If these symptoms occur at least three times per week and persist for at least three months, then doctors may diagnose the patient with chronic insomnia. Until then, the condition is considered short-term insomnia.
Determining the root causes of insomnia in older adults is key to a successful diagnosis. Primary insomnia refers to insomnia symptoms that occur independently, while secondary insomnia occurs due to an underlying medical or psychiatric condition that causes sleep loss. Insomnia symptoms are the same regardless of whether the condition is considered primary or secondary. However, treating secondary insomnia typically requires patients to first address the primary condition that causes their sleep problems.
Treatment for Insomnia in Older Adults
For the management of chronic insomnia in seniors, the first step often focuses on sleep education and improved sleep hygiene. A doctor will consult with the patient about how to create and maintain a bedroom environment that is conducive to healthy sleep. The optimal bedroom should be dark and quiet, with a temperature lower than 75 degrees Fahrenheit (23.9 degrees Celsius). The bed should only be used for sleeping rather than other activities like working and playing video games. An air conditioner may be helpful during hotter times of the year. Doctors will also promote regular exercise and balanced meals, and discourage stimulants like caffeine and tobacco.
Other non-pharmacological treatments can help alleviate insomnia symptoms for seniors without prescription medication. These include:
- Stimulus control: This technique is rooted in the idea that patients should only go to bed when they are tired, and that lying awake can be detrimental to a good night’s rest. If the person lies awake in bed for 20 minutes without nodding off, they should get up and busy themselves in another room until they feel tired again. Furthermore, they should avoid napping during the day and commit to waking up at the same time each morning.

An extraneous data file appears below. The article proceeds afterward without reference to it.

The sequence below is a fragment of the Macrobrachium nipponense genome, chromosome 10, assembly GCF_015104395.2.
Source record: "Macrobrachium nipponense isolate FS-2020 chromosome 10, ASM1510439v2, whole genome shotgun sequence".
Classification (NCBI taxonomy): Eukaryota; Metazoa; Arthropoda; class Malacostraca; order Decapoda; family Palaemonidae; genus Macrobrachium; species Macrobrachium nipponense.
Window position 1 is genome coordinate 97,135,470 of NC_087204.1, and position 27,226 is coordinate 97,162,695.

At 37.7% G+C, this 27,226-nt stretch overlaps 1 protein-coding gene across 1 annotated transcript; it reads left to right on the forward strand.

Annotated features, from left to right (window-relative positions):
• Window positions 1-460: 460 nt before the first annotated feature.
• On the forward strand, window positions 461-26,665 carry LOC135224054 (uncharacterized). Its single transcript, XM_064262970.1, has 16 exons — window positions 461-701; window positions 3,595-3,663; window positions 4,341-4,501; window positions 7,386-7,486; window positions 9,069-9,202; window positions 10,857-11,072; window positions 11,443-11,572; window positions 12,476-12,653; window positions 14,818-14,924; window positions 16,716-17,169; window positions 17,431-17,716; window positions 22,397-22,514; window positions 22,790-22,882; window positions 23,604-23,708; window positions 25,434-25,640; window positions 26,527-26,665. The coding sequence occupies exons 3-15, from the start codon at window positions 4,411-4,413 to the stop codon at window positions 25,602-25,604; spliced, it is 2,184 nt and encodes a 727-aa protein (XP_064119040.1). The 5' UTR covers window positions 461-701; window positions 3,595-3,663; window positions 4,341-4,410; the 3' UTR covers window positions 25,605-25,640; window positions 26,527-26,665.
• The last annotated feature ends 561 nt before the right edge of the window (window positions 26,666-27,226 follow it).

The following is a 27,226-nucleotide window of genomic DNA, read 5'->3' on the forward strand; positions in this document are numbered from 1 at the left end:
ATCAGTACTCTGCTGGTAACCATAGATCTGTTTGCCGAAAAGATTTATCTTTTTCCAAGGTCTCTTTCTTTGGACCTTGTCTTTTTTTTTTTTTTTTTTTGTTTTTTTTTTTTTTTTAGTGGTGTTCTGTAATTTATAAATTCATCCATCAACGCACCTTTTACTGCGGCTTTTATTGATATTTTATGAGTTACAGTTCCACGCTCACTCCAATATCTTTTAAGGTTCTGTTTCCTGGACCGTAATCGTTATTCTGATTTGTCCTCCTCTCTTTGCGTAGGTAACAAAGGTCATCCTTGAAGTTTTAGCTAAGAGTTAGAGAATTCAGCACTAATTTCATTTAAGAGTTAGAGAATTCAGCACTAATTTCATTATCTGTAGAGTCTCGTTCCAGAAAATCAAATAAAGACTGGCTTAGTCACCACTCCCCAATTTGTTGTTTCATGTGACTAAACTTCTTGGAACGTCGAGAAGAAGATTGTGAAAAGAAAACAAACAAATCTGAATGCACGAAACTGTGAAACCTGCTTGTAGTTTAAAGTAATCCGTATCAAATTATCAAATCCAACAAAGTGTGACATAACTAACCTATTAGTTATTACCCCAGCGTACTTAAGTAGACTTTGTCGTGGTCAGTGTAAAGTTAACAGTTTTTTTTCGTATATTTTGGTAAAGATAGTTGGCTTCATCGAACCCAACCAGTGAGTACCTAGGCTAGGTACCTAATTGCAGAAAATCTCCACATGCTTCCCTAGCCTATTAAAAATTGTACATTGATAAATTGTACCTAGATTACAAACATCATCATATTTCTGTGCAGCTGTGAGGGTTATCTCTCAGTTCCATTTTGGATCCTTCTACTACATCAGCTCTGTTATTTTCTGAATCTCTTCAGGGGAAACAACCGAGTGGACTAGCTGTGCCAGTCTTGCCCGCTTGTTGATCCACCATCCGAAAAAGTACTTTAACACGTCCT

- Sleep restriction: Many insomnia patients are instructed to keep a sleep diary that records time asleep and awake, how long it takes to fall asleep each night, and other important patterns. Based on sleep diary notes, a doctor may tell the patient to restrict their time in bed each night until their sleep efficiency improves. Sleep efficiency is defined as the ratio between time asleep vs. time awake in bed each night. Once a person is able to sleep for at least 90% of the time they spend in bed, they can begin going to sleep earlier.
- Cognitive behavioral therapy: Cognitive behavioral therapy for insomnia helps seniors pinpoint negative attitudes and incorrect beliefs they have about sleep, and then replace them with a more informed and positive mindset.
- Bright light therapy: For seniors who go to bed and wake up relatively early, timed exposure to bright lights in the evening can help them stay awake a bit longer and fall asleep at a later time.
If these non-pharmacological interventions are not effective, then the doctor may consider sleep medications. Choosing appropriate insomnia medication for elderly patients requires a lot of care and consideration. Some medications, such as benzodiazepines (BZDs) and non-benzodiazepines (Z-drugs), produce hypnotic effects and can increase the risk of falling for older people. These drugs also carry a high tolerance, dependence, and withdrawal risk, and doctors should take their patient’s other prescriptions into account in order to prevent negative drug interactions.